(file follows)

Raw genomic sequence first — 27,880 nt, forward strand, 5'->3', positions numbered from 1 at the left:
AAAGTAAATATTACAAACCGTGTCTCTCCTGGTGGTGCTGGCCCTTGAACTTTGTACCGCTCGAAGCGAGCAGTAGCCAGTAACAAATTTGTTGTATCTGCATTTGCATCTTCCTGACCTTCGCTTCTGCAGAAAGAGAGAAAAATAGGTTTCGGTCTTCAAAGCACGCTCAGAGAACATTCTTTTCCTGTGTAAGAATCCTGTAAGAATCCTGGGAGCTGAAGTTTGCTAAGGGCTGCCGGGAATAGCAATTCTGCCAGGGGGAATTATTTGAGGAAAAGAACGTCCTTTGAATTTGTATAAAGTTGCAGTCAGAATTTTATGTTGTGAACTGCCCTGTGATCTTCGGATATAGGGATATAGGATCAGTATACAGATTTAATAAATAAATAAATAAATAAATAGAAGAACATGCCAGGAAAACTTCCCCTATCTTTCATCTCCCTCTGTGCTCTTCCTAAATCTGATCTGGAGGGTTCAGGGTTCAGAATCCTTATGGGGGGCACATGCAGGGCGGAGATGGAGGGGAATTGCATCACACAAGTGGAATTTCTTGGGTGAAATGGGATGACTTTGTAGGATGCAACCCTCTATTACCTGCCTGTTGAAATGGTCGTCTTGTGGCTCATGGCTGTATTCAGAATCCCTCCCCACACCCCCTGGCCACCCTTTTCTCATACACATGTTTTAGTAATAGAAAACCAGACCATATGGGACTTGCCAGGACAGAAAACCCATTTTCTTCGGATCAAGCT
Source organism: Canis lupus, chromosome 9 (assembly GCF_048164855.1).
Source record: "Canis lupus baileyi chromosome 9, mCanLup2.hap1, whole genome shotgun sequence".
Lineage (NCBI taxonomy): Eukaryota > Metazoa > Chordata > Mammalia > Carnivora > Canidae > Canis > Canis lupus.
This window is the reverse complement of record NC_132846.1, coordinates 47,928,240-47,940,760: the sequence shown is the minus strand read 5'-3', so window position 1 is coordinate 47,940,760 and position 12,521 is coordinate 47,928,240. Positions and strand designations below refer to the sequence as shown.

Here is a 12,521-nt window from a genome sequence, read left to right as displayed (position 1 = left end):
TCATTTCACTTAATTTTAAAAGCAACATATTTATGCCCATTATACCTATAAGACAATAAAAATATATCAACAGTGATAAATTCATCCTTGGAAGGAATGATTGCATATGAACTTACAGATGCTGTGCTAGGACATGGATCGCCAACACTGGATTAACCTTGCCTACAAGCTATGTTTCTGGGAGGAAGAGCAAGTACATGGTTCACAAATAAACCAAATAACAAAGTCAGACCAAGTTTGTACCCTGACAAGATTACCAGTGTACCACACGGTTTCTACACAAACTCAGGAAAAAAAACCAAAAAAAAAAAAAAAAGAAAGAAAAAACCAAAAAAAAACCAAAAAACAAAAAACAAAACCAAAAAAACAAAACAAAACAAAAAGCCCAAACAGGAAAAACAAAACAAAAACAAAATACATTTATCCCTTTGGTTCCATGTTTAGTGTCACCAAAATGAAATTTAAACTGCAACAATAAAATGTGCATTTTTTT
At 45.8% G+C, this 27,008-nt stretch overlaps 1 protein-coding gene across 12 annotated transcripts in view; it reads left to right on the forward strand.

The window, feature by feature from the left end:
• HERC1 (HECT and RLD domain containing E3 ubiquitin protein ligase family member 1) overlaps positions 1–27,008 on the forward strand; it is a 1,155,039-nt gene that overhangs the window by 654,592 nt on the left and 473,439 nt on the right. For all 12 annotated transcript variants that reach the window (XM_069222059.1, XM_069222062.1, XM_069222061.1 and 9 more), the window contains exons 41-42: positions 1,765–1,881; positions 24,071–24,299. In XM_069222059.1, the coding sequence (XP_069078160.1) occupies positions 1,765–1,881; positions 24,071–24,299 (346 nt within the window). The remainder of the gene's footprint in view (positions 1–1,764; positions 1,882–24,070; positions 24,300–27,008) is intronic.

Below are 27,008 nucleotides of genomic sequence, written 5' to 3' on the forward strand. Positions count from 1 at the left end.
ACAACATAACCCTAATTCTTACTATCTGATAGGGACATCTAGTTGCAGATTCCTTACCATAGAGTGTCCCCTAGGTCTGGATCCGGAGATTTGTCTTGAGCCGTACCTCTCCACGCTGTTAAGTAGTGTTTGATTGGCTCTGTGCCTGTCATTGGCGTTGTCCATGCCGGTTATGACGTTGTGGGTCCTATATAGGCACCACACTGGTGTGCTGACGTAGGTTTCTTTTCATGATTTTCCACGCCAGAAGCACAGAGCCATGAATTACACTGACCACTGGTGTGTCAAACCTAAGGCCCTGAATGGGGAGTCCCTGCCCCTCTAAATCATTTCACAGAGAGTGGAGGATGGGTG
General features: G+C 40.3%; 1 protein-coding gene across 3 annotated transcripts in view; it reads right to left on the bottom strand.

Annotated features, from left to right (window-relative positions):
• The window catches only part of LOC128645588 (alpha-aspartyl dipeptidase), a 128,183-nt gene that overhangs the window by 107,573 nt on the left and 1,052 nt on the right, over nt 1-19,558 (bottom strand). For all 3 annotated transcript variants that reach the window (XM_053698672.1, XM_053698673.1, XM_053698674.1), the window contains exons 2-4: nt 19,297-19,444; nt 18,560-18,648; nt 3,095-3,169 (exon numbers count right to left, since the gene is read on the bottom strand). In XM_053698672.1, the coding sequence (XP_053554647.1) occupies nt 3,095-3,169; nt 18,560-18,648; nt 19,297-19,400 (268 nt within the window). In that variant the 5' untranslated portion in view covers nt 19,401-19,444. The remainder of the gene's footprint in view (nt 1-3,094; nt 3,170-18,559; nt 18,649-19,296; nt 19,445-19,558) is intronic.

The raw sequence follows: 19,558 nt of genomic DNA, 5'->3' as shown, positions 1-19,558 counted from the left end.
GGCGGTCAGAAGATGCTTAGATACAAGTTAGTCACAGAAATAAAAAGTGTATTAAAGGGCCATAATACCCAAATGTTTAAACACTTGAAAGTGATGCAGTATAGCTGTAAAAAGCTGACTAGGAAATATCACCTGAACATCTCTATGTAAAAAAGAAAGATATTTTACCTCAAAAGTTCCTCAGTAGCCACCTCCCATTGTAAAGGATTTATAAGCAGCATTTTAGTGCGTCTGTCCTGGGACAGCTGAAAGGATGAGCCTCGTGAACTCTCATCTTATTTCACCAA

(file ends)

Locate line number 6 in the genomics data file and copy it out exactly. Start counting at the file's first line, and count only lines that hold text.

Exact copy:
This window is the reverse complement of record NC_132846.1, coordinates 47,928,240-47,940,760: the sequence shown is the minus strand read 5'-3', so window position 1 is coordinate 47,940,760 and position 12,521 is coordinate 47,928,240. Positions and strand designations below refer to the sequence as shown.